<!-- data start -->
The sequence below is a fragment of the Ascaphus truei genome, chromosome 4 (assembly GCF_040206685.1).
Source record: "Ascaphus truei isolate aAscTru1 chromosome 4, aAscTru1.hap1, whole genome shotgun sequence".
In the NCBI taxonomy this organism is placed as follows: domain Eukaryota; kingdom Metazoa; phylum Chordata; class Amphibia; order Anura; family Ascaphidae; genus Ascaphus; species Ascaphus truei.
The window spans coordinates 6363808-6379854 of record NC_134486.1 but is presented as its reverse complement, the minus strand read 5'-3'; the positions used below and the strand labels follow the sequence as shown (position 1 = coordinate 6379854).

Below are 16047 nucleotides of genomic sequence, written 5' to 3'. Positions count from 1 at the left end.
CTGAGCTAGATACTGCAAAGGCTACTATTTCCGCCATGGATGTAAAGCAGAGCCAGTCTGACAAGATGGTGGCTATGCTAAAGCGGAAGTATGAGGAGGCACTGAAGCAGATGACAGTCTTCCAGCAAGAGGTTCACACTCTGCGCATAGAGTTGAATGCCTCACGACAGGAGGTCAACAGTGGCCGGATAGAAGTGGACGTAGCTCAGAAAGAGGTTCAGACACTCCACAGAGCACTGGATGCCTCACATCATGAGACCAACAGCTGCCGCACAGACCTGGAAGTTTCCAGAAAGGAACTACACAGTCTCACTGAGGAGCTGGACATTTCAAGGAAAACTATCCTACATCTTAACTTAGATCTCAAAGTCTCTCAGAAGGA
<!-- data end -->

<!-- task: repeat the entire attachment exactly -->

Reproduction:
The sequence below is a fragment of the Ascaphus truei genome, chromosome 4 (assembly GCF_040206685.1).
Source record: "Ascaphus truei isolate aAscTru1 chromosome 4, aAscTru1.hap1, whole genome shotgun sequence".
In the NCBI taxonomy this organism is placed as follows: domain Eukaryota; kingdom Metazoa; phylum Chordata; class Amphibia; order Anura; family Ascaphidae; genus Ascaphus; species Ascaphus truei.
The window spans coordinates 6363808-6379854 of record NC_134486.1 but is presented as its reverse complement, the minus strand read 5'-3'; the positions used below and the strand labels follow the sequence as shown (position 1 = coordinate 6379854).

Below are 16047 nucleotides of genomic sequence, written 5' to 3'. Positions count from 1 at the left end.
CTGAGCTAGATACTGCAAAGGCTACTATTTCCGCCATGGATGTAAAGCAGAGCCAGTCTGACAAGATGGTGGCTATGCTAAAGCGGAAGTATGAGGAGGCACTGAAGCAGATGACAGTCTTCCAGCAAGAGGTTCACACTCTGCGCATAGAGTTGAATGCCTCACGACAGGAGGTCAACAGTGGCCGGATAGAAGTGGACGTAGCTCAGAAAGAGGTTCAGACACTCCACAGAGCACTGGATGCCTCACATCATGAGACCAACAGCTGCCGCACAGACCTGGAAGTTTCCAGAAAGGAACTACACAGTCTCACTGAGGAGCTGGACATTTCAAGGAAAACTATCCTACATCTTAACTTAGATCTCAAAGTCTCTCAGAAGGA